To beanplate it, you could also ask the manufacturer to tell you the precise origin of the clay and the stone that goes into their tile, and check the chemical composition of those with a geologist at your local college/university. Then take that information to your doctor (although the geo should be able to give you a non-medical opinion).
posted by Ahab at 8:27 AM on November 14, 2010

We use an old cast iron skillet. (It got replaced by a bigger one with two handles, and we had nowhere to store it, and the oven thermostat is kinda wonky anyway, so.) It holds heat well, and catches drips, too!
posted by BitterOldPunk at 8:49 AM on November 14, 2010

BitterOldPunk, do you cook directly on the cast iron, or just use it as a "heat reservoir?"
posted by sonic meat machine at 9:00 AM on November 14, 2010

I have only semi-scientific info to offer, but I will say that I've been using some unglazed tiles as pizza stones for 2 years. They're natural clay, about 8x8 and were $1. No one knew what "quarry stones" were at my home depot.

Heavy metals, even radioactive materials, are possible in any natural product— fancy pizza stone or not. Also, any stone you put in there will break eventually.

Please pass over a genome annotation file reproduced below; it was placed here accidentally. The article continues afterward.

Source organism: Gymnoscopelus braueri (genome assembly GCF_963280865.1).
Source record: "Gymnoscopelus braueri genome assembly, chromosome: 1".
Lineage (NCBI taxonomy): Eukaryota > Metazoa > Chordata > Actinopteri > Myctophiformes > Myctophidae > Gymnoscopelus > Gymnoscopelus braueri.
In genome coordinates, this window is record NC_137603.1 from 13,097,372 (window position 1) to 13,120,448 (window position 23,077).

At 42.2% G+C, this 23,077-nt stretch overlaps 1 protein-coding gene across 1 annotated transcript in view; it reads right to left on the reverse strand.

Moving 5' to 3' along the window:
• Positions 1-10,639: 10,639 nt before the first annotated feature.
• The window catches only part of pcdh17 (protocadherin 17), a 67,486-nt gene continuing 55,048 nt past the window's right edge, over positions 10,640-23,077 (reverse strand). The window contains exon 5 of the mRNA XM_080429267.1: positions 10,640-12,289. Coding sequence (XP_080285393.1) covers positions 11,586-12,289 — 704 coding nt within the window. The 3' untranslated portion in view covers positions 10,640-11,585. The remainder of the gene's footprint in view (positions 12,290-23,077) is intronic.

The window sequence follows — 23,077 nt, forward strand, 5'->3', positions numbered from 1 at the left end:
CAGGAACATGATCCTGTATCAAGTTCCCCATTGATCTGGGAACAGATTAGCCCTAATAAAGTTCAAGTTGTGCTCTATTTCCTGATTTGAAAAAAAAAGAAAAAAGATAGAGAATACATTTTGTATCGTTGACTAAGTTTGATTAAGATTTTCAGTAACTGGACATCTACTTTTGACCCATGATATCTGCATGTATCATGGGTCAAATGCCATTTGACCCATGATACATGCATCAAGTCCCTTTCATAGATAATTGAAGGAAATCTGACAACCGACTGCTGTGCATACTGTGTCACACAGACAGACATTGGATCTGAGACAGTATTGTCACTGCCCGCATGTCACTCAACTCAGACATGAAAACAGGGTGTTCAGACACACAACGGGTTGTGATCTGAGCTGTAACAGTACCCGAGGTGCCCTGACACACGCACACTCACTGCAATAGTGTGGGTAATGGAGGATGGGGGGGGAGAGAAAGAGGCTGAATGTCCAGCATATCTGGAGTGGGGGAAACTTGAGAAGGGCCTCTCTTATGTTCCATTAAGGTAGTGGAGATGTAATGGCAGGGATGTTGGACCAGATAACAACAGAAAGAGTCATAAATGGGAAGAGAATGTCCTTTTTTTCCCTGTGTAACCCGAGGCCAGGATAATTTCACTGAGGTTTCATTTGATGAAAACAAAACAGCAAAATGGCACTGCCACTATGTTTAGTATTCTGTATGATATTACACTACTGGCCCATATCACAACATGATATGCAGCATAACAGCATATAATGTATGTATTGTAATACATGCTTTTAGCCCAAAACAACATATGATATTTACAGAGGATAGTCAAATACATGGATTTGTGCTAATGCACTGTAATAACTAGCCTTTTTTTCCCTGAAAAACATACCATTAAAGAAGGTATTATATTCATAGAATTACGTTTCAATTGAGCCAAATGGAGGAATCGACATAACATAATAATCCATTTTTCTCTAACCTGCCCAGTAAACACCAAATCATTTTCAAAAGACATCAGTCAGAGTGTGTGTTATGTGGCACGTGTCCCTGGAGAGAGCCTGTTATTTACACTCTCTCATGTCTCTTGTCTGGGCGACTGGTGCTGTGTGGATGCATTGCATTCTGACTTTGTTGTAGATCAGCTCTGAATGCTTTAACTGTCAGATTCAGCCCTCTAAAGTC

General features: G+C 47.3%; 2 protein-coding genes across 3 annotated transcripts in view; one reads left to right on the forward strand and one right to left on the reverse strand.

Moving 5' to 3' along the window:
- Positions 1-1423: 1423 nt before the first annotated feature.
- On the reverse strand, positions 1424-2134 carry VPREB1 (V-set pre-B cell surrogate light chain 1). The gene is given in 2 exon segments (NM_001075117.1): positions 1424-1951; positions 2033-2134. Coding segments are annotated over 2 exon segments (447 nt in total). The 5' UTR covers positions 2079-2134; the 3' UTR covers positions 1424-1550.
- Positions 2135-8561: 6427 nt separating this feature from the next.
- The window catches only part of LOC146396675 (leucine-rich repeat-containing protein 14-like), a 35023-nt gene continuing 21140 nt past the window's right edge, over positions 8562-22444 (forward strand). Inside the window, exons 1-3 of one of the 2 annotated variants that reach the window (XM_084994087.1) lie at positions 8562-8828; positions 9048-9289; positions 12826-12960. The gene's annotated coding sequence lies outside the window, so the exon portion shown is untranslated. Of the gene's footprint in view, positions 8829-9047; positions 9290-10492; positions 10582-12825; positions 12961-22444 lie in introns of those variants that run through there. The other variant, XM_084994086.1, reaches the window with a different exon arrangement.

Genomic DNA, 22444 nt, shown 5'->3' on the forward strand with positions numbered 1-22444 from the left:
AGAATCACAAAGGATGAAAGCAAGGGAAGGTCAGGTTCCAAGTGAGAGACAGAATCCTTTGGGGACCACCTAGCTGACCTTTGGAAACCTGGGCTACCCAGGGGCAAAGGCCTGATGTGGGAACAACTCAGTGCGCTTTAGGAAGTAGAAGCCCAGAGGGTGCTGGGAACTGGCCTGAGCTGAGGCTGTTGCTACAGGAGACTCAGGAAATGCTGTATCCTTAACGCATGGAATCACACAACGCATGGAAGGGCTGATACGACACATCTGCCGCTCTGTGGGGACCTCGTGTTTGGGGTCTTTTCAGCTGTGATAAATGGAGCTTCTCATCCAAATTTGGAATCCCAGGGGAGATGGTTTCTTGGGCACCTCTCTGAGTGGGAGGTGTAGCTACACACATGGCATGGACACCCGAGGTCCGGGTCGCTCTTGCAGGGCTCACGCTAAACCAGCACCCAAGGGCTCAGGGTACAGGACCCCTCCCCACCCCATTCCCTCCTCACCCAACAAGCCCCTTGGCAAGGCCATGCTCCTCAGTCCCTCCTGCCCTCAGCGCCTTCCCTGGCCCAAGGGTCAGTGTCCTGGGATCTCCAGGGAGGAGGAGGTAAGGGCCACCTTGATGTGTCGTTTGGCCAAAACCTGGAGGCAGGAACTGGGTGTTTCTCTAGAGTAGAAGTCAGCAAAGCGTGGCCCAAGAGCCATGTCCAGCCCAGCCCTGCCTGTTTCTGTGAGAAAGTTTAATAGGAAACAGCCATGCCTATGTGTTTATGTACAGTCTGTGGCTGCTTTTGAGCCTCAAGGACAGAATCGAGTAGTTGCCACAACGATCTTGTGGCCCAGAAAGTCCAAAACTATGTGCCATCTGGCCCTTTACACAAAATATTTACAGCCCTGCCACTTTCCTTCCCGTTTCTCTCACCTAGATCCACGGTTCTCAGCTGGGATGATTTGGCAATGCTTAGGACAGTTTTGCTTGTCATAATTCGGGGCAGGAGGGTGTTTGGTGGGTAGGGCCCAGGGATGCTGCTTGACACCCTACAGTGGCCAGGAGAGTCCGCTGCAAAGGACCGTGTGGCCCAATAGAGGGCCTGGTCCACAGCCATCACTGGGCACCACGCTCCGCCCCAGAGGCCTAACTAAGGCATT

If you're concerned about it, a piece of baking parchment paper will keep your food from directly contacting the stone, but still allows for pretty good browning. Its also much easier to move pizzas or bread on and off. Paper that isn't in contact with the food will probably get pretty dark and crumble away, but even at 500°, does not ignite.
posted by fontophilic at 9:07 AM on November 14, 2010 [1 favorite]

That's the main issue: if it's safe, how do I guarantee that I get the safe product from the building store?

You can't. The tiles aren't intended for food use, so no one is going to be able to tell if you if any particular tile is safe or not. You can call the manufacturer and get some information that way, but they certainly aren't going to be willing to guarantee that their tiles are food safe. Personally, if the manufacturer told me that certain tiles were made of clay and nothing else, I would consider the risk very low and be happy to use them but your tolerance and perception of risk may be different. When you want to use a product for something it isn't intended for, you have to do your own risk assessment and research and there won't be any guarantees.

Also, like BitterOldPunk, I find that cast iron is better for pizza (your oven doesn't get hot enough to heat the stone up to cook the crust quickly, but you can heat up the pan on the burner to a much higher temperature, throw the pizza on it and then put it under the broiler for a couple minutes). For bread, though, I prefer a stone (with a flowerpot for a lid), though a cast iron dutch oven is good too.